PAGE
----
As an Ancient History graduate, the histories of Egypt and Asia have always fascinated me. This fascination led me to Durham University’s Oriental Museum – the only museum in the North East devoted to exhibiting objects from North Africa and Asia.
Having such a unique museum in my home-city of Durham feels like an enormous privilege, and it’s something I’ve taken full advantage of since returning home from University. Having spent countless hours admiring the collections, I decided to begin volunteering there. I’m so glad I did because I’ve had an overwhelmingly positive experience. Since I’ve had such a great time, I’d like to share a few of my experiences in hope that it’ll encourage other students to visit the museum, and perhaps even inspire them to volunteer.
Celebrating Buddha’s Birthday
One thing that motivated me to volunteer was the opportunity to help run the impressive variety of public cultural-events, which range from the Hindu festivals of Holi and Diwali, to Japanese Noh mask carving demonstrations. Excited to get involved, my first opportunity arrived at Buddha’s Birthday Celebration, an Asian holiday traditionally celebrated in Buddhism to commemorate the birth of the Prince Siddhartha Gautama, later the Gautama Buddha and founder of Buddhism. To celebrate the occasion there were a variety of activities, such as yoga, meditation, crafts, Buddha-bathing, and traditional story-telling.
On the day, I helped run the craft sessions for visitors to the museum. We made paper lotus flowers, decorated Buddhist prayer flags, and coloured in mandala designs.There was a great sense of curiosity about the meanings of the different Buddhist symbols, and using arts and crafts to explore these meanings was fun and engaging for children and adults alike.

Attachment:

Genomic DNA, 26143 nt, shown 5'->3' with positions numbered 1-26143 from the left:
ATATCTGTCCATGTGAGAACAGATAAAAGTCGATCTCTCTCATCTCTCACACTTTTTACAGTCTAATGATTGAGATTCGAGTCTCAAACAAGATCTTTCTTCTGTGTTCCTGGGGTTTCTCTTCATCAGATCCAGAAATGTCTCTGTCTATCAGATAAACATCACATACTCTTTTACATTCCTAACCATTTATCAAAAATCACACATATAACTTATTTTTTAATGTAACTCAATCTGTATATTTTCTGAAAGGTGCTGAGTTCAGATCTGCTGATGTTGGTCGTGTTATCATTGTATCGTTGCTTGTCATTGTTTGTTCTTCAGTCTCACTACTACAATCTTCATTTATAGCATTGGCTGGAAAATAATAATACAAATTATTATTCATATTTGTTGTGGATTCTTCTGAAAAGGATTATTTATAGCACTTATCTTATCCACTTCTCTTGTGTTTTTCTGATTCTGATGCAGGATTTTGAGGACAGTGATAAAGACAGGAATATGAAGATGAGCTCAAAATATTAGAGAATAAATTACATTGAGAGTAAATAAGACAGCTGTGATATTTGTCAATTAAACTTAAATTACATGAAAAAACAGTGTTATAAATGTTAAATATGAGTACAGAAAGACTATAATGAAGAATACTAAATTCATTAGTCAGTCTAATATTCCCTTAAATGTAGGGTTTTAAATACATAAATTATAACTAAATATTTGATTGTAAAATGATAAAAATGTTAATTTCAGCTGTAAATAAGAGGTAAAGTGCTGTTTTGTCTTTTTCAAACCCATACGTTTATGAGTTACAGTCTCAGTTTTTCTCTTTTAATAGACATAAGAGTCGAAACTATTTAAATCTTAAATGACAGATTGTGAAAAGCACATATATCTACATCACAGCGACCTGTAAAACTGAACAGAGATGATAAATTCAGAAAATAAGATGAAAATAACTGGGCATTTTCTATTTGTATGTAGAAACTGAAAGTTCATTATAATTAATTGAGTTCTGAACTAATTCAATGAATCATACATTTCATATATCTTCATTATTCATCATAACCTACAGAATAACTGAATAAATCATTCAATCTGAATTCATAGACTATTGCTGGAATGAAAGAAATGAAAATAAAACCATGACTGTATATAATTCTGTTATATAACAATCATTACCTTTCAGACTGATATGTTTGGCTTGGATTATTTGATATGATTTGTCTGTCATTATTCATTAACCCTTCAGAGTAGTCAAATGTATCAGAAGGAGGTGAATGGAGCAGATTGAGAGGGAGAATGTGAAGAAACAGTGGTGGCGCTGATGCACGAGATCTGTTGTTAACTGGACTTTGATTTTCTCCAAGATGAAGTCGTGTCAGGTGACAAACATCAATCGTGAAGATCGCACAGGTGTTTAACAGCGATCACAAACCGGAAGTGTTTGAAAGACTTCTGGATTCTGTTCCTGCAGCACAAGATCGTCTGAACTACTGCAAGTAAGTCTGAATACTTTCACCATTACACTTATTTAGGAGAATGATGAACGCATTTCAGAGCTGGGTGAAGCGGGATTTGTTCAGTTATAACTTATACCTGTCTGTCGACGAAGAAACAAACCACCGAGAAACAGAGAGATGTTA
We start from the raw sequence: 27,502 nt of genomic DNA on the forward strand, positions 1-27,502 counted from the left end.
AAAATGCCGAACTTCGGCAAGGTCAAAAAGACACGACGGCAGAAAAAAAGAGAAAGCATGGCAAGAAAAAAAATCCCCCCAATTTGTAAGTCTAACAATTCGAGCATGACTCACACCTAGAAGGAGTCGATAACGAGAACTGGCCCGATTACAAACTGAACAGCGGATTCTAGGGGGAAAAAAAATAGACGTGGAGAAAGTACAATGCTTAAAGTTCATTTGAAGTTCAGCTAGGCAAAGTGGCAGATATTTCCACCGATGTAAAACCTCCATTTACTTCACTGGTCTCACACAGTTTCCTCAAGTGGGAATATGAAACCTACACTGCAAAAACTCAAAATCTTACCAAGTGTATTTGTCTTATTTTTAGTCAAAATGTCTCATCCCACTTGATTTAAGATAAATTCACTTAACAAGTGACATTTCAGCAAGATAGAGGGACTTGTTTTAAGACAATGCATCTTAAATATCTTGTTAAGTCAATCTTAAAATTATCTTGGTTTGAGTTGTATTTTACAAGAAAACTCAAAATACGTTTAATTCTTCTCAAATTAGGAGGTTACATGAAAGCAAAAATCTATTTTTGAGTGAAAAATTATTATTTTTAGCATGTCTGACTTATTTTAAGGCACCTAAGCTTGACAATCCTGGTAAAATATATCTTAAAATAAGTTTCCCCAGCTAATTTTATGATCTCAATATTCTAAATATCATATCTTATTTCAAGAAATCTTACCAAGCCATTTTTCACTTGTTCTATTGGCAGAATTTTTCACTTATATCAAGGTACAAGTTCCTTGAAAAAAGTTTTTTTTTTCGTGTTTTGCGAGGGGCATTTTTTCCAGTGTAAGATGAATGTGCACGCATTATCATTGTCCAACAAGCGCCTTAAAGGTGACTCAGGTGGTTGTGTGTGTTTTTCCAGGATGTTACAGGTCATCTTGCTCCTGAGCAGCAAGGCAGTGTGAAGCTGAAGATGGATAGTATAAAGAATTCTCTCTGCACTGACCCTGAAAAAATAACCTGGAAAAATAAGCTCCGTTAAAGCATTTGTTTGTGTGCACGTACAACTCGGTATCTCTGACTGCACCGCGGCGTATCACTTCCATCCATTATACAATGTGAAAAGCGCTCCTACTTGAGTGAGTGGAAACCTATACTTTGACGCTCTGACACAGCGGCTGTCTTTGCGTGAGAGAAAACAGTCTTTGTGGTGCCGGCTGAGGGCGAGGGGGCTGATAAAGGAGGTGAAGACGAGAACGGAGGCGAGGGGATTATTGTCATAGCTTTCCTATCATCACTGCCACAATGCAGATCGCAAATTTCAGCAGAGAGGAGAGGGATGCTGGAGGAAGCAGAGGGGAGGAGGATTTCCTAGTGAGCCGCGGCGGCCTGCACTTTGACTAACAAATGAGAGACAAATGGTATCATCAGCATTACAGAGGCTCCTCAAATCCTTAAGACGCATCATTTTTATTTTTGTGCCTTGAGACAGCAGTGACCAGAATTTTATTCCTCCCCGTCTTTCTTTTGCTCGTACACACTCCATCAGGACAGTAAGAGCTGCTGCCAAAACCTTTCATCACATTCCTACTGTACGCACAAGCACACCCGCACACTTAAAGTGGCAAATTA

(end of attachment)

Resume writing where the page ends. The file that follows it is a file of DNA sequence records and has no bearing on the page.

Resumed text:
It was brilliant to see families come together to learn about another culture while exploring the museum. The event really highlighted how versatile museum spaces can be, and how they can serve as valuable hubs of culture for the surrounding community.
Leading activity sessions
The Oriental Museum also organises weekly craft activities, and these activities, like the larger cultural events, are brilliantly diverse. I’ve helped make Chinese lanterns, crescent moon hanging decorations for Eid, and Japanese weather dolls to ward off rain. I enjoy the activities because they offer the chance to learn about another culture, while allowing me to get creative! Also, as well as being fun, these sessions have been personally beneficial. Each week I’m entrusted to lead these sessions, and although it was initially intimidating, the experience has encouraged me to leave my comfort zone and boosted my confidence.
Durham’s Hidden Gem
So overall, I’m proud to volunteer for a museum that serves Durham so well. It really is a hidden gem that deserves more recognition. There are loads of great events to attend, and plenty of opportunities for students and other volunteers to get involved. So, if culture and history interests you, and you don’t mind getting arty, I whole-heartedly recommend you get involved- you won’t regret it!
Find out more about the Oriental Museum
I’m Rebecca Rothnie – I graduated last year in Greek and Roman Studies from the University of Exeter, and now live in Durham. While studying, I was the Vice President of the Japanese Society and the Game of Thrones Society. My interests include history, culture, and art. Now I spend my time working at the Durham Cathedral, Palace Green Library, and the Oriental Museum.